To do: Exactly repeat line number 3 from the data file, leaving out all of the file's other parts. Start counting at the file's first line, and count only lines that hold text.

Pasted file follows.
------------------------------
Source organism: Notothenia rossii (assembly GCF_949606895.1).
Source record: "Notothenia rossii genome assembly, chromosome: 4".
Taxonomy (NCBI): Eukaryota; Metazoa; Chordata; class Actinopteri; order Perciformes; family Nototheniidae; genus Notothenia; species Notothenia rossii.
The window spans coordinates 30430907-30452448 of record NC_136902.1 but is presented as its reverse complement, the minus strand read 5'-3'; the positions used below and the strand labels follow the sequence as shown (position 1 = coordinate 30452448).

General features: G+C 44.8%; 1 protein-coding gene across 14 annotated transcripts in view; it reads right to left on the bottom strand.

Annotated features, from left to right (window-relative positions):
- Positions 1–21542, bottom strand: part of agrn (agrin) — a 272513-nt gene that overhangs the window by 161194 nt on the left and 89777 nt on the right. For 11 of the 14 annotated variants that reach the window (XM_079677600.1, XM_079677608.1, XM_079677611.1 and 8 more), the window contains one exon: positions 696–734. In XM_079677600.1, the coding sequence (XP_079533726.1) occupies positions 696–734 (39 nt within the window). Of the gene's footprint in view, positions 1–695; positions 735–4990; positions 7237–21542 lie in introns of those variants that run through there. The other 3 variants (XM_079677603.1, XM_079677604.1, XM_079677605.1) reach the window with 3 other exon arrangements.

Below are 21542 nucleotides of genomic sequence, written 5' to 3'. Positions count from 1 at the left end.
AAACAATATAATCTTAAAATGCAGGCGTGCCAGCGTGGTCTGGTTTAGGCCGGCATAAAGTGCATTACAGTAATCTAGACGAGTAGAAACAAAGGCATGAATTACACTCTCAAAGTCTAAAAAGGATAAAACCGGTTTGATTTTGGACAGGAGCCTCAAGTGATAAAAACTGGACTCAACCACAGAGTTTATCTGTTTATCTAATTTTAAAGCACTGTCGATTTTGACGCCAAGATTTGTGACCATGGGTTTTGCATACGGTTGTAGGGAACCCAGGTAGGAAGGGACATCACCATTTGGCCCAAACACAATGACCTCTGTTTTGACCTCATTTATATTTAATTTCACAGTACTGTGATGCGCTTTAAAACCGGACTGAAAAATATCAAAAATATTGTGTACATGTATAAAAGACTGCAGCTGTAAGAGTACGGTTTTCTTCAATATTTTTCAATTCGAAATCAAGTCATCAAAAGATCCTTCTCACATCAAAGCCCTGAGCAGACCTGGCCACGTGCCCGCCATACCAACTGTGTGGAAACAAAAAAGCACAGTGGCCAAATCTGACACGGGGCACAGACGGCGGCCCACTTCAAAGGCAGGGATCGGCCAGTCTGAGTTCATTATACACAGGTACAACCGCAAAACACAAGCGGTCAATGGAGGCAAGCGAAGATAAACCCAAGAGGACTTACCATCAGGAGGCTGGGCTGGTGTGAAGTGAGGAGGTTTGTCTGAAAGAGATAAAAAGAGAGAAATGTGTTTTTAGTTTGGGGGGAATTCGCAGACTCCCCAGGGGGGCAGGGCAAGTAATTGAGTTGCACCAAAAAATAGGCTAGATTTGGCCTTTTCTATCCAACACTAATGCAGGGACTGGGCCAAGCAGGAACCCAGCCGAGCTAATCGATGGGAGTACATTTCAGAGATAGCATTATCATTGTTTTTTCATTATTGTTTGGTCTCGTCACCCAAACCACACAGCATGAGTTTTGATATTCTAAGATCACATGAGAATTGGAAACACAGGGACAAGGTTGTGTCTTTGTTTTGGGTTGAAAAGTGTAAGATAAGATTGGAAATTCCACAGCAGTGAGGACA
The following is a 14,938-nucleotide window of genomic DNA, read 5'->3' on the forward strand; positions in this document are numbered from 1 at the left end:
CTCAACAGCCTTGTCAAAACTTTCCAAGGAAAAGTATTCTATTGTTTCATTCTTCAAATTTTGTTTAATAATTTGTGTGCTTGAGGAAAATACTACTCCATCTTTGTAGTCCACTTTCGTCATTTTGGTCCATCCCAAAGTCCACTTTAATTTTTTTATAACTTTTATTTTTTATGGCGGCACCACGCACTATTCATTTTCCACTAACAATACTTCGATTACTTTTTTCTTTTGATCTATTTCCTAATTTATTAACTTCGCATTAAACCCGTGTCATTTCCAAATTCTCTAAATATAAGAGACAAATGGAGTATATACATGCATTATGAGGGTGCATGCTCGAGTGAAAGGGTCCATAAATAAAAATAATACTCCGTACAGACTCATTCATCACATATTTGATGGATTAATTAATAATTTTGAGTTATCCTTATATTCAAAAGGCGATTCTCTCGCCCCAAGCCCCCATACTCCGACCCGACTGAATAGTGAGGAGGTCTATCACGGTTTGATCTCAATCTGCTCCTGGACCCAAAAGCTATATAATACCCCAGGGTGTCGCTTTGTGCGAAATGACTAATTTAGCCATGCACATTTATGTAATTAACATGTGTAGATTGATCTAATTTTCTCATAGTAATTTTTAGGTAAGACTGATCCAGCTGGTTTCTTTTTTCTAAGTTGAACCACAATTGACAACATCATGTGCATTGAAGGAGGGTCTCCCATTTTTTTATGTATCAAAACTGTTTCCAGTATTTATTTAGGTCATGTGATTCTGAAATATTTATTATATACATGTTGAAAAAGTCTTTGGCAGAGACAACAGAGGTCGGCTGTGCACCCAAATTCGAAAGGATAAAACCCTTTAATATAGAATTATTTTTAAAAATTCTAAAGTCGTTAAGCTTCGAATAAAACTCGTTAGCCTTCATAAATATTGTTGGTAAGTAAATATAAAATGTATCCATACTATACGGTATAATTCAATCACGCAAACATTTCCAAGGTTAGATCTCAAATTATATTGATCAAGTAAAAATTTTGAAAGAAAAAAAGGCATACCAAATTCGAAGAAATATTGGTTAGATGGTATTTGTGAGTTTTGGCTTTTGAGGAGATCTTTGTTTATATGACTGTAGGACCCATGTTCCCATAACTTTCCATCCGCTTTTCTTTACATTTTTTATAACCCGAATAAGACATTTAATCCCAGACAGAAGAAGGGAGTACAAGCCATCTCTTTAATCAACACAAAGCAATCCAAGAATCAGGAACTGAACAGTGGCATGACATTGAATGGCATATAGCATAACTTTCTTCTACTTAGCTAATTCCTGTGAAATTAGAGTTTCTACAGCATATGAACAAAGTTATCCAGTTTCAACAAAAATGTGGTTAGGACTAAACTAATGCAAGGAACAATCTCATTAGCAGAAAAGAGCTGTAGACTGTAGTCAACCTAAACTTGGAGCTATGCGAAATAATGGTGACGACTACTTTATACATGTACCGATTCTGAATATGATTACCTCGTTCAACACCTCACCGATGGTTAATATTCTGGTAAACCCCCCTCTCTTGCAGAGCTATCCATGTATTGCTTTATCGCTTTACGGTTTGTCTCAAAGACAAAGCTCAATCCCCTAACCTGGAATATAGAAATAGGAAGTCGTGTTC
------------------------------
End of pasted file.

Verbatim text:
Taxonomy (NCBI): Eukaryota; Metazoa; Chordata; class Actinopteri; order Perciformes; family Nototheniidae; genus Notothenia; species Notothenia rossii.